Urgent scare

For the past two years, the majority of my clinical work has focused on the treatment of sick hospitalized children. When a patient is in shock, it is pretty easy to determine that they need immediate treatment. There is no hemming or hawing about diagnostic and treatment plans.

Things are different in the urgent care clinic. Many children come in with the same complaint of fever, pain, difficulty breathing, vomiting or abdominal pain. Most of them will do fine without treatment, but a few will do poorly if you choose the incorrect plan. I must determine which ones are truly sick.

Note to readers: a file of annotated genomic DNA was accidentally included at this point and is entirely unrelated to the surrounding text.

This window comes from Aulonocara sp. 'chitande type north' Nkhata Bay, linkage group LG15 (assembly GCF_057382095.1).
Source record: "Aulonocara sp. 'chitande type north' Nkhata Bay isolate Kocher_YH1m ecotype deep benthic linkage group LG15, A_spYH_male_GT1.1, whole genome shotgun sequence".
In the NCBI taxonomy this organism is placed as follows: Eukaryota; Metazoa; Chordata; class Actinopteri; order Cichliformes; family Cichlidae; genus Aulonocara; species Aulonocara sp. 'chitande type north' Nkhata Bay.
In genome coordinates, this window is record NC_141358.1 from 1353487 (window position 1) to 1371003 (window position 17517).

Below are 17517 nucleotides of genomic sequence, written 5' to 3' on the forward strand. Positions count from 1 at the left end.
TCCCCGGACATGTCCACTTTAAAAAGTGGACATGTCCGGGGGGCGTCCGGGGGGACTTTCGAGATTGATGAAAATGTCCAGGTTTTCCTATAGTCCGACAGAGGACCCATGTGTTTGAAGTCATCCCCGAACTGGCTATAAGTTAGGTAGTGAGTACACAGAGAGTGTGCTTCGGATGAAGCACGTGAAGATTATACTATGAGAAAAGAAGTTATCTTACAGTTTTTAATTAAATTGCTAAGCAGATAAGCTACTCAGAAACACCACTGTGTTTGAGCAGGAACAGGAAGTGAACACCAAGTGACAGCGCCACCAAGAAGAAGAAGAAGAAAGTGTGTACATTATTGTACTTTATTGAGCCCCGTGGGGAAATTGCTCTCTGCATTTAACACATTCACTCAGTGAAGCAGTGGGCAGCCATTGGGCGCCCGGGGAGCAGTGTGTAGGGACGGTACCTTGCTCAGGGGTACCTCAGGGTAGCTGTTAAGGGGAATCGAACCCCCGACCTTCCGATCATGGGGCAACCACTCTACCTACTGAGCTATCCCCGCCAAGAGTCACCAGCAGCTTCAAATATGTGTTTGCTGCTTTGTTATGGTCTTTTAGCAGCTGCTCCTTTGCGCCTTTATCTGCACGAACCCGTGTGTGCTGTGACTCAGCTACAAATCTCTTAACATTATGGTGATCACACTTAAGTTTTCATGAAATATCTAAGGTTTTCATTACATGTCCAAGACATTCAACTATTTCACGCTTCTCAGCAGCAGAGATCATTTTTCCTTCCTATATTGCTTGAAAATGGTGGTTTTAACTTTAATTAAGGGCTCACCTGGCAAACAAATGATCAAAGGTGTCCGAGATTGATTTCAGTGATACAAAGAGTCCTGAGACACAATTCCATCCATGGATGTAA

When I see most patients, I initially assume they are extremely ill and need aggressive treatment. As I do the history and physical exam, I proceed through a mental checklist ruling-out the most serious disease. In the end, I tell most patients that they are going to be fine with no treatment.

Unfortunately, at the end of the day, I always second guess a few of my decisions and fear that I missed something like sepsis, a severe pneumonia or appendicitis. Trying to find that needle in a hay stack is scary.


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